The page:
The other question that arises is “Just how relevant do you have to be?” Some argue that all of the current search engines are now relevant and now it’s just a matter of marketing to get the word out and claim to have a better mousetrap. They say that “perceived relevance” is what is important.

No matter whether perceived or real, relevance is something that the big search engines will be fighting over for years to come. The biggest benefit will be to the search consumer, so in this case, competition can only make the mousetraps better.

Apr 272005

When Microsoft’s long-awaited Longhorn operating system is finally rolled out later this year or early next year it will include a new document format that they have dubbed “Metro.” Metro is based on XML (extensible markup language), and is expected to rival Adobe’s PDF (portable document format).

According to Computer World, “The Metro technology is likely to go head-to-head with Adobe’s PostScript technology. ‘It is a potential Adobe killer,’ said Richard Doherty, research director with The Envisioneering Group in Seaford, New York. ‘But this is just the first warning shot. Adobe could put something that is even more compelling [on top of] Longhorn.’”

Metro will be licensed royalty-free. Users will not need a special client in order to open the Metro files and the printing of the files are expected to deliver better and faster results than the current PDF files. Bill Gates made this announcement Monday in Seattle as part of the Windows Hardware Engineering Conference (WinHEC).

In addition to Metro, Gates also announced the introduction of 64-bit Windows operating systems and predicted that 64-bit hardware would be mainstream on servers by the end of the year.

What these two announcements mean to the end user is: better and faster. Better and faster printing and better and faster servers and end user PC’s. It’s good to see that after a couple of years on cruise control that Microsoft has finally decided to once again take innovation by the horns, or the Longhorn as it may be.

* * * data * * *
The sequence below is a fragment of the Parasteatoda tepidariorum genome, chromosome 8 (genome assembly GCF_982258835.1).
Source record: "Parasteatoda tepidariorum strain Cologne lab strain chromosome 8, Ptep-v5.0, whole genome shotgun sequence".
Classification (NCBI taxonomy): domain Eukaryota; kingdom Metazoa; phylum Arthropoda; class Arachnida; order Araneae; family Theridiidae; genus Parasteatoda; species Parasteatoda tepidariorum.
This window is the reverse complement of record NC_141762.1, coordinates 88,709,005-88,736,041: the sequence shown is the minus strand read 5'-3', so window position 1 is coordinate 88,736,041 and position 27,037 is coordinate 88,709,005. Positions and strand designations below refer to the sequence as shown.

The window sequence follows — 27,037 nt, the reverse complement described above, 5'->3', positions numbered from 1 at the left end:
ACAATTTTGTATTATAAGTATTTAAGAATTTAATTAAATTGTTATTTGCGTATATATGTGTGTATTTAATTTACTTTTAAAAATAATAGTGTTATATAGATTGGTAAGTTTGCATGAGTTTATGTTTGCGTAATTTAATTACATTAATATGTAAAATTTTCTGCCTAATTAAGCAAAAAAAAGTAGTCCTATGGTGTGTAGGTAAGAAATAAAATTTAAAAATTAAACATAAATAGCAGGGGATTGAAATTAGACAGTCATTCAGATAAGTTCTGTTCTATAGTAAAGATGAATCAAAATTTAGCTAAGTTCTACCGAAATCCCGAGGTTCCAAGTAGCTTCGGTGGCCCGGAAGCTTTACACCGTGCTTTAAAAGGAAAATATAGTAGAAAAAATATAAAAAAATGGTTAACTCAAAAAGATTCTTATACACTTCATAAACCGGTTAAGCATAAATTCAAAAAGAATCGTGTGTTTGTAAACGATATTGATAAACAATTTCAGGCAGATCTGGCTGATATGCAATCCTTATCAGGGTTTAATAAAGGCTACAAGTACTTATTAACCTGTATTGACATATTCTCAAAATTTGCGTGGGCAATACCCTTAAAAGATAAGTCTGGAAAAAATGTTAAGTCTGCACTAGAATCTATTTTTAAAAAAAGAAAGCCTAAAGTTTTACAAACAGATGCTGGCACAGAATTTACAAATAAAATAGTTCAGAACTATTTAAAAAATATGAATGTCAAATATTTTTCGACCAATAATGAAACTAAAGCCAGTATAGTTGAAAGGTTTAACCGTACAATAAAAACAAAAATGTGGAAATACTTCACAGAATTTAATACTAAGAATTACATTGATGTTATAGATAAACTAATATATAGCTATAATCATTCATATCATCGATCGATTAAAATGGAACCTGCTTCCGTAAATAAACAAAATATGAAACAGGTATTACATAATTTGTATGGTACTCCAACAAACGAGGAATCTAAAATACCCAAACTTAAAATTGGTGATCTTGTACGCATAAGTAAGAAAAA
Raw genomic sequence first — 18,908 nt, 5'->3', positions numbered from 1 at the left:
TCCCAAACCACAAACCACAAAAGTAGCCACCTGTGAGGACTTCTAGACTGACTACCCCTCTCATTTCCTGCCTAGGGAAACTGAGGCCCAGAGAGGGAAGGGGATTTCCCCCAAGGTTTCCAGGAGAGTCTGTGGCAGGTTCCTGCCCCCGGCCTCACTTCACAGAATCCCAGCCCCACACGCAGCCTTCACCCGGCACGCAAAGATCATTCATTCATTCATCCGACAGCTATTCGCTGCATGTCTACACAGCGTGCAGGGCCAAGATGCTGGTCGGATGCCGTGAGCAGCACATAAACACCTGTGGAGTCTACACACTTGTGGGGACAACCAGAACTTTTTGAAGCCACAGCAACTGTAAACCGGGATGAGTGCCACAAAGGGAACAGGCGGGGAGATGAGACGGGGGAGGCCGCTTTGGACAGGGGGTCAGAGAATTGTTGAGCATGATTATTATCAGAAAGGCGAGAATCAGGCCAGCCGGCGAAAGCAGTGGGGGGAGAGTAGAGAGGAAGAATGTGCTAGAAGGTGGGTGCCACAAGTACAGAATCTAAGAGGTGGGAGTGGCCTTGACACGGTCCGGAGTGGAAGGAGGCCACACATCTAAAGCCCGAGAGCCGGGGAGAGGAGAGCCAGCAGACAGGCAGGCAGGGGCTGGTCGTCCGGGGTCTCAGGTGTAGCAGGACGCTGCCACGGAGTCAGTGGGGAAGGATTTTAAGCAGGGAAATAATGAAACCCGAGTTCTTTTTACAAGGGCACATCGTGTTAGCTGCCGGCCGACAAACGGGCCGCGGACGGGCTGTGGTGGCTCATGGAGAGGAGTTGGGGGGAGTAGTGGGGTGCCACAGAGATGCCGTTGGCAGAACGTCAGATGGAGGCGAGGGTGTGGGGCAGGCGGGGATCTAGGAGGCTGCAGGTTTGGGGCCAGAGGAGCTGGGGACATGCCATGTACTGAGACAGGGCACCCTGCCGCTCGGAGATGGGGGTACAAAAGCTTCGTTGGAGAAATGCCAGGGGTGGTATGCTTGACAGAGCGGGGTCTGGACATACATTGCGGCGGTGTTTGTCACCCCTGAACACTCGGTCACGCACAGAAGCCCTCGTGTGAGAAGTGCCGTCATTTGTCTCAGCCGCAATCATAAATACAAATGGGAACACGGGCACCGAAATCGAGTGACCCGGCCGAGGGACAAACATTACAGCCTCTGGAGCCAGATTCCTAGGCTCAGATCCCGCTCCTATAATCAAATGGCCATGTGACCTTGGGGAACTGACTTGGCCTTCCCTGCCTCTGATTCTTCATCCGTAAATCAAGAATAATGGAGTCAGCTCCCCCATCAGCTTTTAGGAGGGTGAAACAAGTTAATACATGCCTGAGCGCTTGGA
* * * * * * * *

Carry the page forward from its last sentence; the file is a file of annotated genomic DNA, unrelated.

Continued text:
Mar 222005

MSN.com (Microsoft) search engine has recently announced two new programs for courting advertisers. First, according to the Detroit News, Microsoft will be testing its MSN adCenter in France and Singapore within the next 6 months. Currently, MSN serves up sponsored ads on their search results pages which are delivered by Yahoo! – Overture (or YO! for short). MSN’s contract with Yahoo! for ad delivery runs out in July 2006.

According to Microsoft, “MSN adCenter is the MSN Paid Search solution, which will offer innovative tools in search marketing. The new MSN search advertising solution will put the power and knowledge of the audience in your hands, allowing you to refine your online campaign with flexibility and control to help you maximize ROI.”

The second advertising solution, which MSN is beta testing right now, is MSN Shopping beta, which will replace the current MSN Shopping site and is expected to compete with sites like Shopping.com, Froogle and Yahoo! Shopping. According to MSN, “We are testing new technology to help you find product information easily and make informed buying decisions. Our focus here is to explore new ways to help you search for products, refine your search, sort results in a variety of different ways (by price, popularity, etc.), compare similar products and their cost at different stores and to provide product ratings and reviews by shoppers like yourself.”